Congress doesn’t do much these days and because of this lack of action many people have turned to ideologies that openly shun the activities and scope of the federal government. These people often identify as libertarians and, despite my personal annoyance at this label, will often conflate the importance of small government and the free market with some vague reference to the US Constitution in the mix.
I vehemently disagree with the idea of reducing the size of the federal government in the way that libertarians talk about, and with the notion of capitalism being a desired economic system, but the Constitution has to take some of the credit for the current inability of Congress to pass anything. It isn’t that the Founding Fathers didn’t know how polarised the debate in the US would become, it’s that the philosophical debate about the nature of government has widened to involve approaches that many of the framers of the Constitution would not be aware of.
The approach to the American government is dependent upon a number of philosophical principles. Although these are closely related ideology, I wanted to write a separate piece on these aspects as it deals specifically with the nature of American government. A key reason for the Congressional gridlock is disagreement over political terminology and using therefore ideological questions are difficult to answer. Answering questions like ‘what is the purpose of government?’ and ‘should the Constitution be applied as was intended by the Founding Fathers?’ is the only way that differences can be reconciled.
Take the example of the concept of ‘freedom’. Over the centuries the concept of freedom meant different things to different people. Presidents like Lincoln, Wilson, FDR, and Reagan have all conceived of freedom in different ways; supporters of Reagan saw freedom to be independence from the government based on the importance of the individual but supporters of FDR argue that an American cannot truly be if he or she is living in poverty. As a result of these divergent views of freedom, even if the ideological factions within the two parties are set aside momentarily, compromise becomes almost impossible.
The Declaration of Independence states “that all men are created equal, that they are endowed by their creator with certain unalienable rights, that among these are Life, Liberty, and the pursuit of happiness”. However the nature of these concepts has not been defined and the derived concept of ‘freedom’ is left ambiguous. For example, when taken in a historical context these rights didn’t apply to black people or Native Americans, and therefore a constitutional constructionist may argue that these rights should be the preserve of white people. Obviously this is unthinkable but it raises an important philosophical question: should we interpret the Constitution as the Founding Fathers intended or apply it to our modern world? Most people, including myself, argue in favour of the latter as without this reading of the constitution groups that the Founding Fathers wouldn’t have given a second thought about, like the LGBT community, would remain without many civil rights.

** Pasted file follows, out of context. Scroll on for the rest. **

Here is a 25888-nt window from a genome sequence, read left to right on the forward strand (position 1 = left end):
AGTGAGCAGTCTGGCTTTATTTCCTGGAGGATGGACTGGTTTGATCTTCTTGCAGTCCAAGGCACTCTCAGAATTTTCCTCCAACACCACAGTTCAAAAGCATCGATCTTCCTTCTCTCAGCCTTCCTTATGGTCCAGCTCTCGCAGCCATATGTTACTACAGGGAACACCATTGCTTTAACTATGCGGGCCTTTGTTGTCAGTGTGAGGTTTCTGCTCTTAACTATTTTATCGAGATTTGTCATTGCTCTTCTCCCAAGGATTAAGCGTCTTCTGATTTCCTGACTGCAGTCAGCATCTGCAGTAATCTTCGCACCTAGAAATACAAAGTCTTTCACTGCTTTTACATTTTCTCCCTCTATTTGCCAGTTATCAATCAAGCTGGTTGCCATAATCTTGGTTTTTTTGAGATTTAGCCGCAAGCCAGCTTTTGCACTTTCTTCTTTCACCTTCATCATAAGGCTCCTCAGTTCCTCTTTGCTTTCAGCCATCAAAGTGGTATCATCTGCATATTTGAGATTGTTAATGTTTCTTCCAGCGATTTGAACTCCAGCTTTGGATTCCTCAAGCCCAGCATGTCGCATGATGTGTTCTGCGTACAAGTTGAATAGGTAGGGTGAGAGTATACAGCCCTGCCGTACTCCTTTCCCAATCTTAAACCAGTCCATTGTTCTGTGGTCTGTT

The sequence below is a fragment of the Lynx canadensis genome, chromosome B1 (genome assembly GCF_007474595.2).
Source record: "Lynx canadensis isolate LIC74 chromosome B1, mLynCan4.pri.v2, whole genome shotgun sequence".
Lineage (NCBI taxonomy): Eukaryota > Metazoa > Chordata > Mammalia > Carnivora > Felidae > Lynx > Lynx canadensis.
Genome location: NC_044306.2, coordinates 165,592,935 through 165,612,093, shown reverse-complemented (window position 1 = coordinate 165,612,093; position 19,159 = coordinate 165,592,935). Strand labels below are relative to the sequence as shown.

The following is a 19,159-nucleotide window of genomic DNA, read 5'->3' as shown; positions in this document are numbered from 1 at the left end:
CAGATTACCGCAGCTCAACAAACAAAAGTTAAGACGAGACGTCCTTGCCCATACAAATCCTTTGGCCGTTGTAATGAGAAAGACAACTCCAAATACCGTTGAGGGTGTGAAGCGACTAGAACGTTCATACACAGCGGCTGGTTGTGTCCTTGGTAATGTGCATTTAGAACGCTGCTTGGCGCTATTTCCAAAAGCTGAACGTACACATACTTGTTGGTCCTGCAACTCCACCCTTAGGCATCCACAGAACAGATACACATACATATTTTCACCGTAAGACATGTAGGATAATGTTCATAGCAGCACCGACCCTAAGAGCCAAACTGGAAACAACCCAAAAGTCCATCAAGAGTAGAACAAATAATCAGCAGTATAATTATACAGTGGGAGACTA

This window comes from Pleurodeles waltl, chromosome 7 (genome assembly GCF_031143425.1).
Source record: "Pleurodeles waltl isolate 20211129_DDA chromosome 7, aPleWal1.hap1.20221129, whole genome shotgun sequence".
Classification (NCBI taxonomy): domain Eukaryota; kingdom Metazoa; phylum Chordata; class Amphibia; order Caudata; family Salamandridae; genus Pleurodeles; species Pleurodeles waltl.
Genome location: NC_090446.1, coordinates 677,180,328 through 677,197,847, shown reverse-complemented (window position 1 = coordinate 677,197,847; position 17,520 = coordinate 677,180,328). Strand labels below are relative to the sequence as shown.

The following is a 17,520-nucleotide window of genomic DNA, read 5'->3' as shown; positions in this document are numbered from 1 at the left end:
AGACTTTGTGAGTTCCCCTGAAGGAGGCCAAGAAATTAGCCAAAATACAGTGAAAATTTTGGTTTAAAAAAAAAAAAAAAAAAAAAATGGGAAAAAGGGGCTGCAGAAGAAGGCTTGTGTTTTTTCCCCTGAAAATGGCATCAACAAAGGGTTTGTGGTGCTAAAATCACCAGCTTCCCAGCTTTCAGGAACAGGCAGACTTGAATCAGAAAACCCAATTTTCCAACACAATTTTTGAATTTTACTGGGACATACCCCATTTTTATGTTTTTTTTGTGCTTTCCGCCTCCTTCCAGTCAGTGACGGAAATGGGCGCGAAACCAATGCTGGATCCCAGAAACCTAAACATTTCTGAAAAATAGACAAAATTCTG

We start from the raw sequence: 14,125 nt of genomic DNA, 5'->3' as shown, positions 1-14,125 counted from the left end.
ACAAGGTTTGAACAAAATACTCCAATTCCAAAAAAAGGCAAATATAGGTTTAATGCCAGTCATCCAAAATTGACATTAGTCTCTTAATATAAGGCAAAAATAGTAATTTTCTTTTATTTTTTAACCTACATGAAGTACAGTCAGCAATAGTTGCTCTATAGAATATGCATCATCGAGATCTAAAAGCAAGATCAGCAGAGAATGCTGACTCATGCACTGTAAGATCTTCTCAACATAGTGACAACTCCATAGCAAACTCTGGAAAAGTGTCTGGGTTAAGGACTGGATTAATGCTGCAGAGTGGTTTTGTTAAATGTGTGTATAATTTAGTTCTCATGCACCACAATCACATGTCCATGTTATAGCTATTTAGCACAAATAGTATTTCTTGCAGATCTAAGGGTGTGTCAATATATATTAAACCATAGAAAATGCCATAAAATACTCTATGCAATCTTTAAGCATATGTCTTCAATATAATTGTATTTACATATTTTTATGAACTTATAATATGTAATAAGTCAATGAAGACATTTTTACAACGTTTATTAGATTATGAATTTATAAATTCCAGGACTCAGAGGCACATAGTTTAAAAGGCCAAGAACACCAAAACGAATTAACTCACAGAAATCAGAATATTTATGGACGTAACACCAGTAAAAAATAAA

The reason that the strict constructionist approach to the Constitution is flawed is evidenced by what has happened on the Right’s approach to the founding documents. This approach to the Constitution is the fundamental reason behind the GOP’s support of small government, especially on the federal level. However the rise of evangelical fundamentalism has intertwined this philosophical belief, which can be rationally argued about in a forum of ideas, with a belief that these documents were divinely inspired and almost handed to the framers by Christ himself.
Even if we ignore the fact that many of the framers like James Madison and Thomas Jefferson were hostile toward religion, and Christianity in particular, many of the philosophers that influenced the Founding Fathers like Thomas Paine and John Locke advocated for the separation of religion and government. This is important because what the Christian Right has done is created an alternate narrative and therefore when this narrative is challenged by Democrats in Congress, especially in regards to social issues, the default position of the GOP is that the Democrats are going against the will of God that was articulated in the Constitution. It is therefore depressingly unsurprising that gridlock becomes inevitable.
I haven’t got time to go through all the reasons why this deification of the Constitution is stupid but I’d like to mention a few. Firstly, if the Constitution was designed to be read the same way irrespective of societal advances not only would there not be amendments to the Constitution, of which there have been twenty seven, the framers wouldn’t have put mechanisms in the Constitution to amend it. If the Founding Fathers never wanted the Constitution to change they wouldn’t have put in the ability of Congress or the states though Article V to amend it.